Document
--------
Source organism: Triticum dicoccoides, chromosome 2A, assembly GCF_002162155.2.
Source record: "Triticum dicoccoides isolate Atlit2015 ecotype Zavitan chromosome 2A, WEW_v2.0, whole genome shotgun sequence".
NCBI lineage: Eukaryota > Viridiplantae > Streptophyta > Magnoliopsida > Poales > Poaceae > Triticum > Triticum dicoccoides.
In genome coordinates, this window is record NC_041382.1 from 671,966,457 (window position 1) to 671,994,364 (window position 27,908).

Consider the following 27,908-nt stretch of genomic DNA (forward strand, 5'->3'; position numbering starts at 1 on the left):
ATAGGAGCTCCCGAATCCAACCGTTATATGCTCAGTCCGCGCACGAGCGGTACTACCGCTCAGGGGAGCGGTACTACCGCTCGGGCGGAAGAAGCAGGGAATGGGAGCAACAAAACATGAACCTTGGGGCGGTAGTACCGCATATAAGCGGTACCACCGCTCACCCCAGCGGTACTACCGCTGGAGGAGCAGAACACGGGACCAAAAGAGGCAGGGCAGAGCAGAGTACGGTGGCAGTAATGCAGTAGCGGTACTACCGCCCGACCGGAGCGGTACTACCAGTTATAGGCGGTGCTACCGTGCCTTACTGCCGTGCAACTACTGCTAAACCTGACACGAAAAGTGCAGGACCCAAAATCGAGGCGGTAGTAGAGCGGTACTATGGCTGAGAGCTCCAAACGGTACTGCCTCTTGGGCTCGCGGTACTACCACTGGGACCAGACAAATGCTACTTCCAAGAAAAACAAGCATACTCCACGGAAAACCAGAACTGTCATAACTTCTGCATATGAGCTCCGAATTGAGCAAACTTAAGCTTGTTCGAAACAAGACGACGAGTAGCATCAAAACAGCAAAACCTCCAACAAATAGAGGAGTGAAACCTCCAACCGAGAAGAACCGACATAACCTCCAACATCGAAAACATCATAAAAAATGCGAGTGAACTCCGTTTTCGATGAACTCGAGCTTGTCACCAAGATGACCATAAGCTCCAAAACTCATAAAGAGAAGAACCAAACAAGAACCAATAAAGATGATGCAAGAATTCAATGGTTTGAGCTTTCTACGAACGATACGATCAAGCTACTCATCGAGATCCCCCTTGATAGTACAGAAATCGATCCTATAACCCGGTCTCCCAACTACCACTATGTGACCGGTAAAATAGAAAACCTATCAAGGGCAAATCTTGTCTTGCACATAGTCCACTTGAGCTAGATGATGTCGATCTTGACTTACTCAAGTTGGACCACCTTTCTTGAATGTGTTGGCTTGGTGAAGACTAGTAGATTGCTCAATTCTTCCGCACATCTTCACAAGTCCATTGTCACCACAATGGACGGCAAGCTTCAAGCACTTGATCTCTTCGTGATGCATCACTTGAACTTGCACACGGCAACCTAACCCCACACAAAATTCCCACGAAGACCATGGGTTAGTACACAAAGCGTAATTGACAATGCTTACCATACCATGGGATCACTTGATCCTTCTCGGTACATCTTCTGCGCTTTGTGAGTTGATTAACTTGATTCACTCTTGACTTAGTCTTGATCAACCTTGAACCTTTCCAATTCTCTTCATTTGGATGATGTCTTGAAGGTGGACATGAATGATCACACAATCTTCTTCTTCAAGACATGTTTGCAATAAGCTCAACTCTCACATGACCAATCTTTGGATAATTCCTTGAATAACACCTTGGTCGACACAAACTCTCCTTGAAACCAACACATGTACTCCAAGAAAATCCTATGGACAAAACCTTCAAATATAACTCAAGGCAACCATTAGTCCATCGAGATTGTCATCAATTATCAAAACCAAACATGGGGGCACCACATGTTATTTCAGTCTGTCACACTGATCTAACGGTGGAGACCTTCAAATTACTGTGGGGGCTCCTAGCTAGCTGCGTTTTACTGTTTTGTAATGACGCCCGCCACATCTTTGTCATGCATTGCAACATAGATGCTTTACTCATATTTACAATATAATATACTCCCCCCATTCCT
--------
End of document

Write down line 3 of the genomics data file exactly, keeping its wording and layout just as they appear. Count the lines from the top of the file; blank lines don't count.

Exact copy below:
NCBI lineage: Eukaryota > Viridiplantae > Streptophyta > Magnoliopsida > Poales > Poaceae > Triticum > Triticum dicoccoides.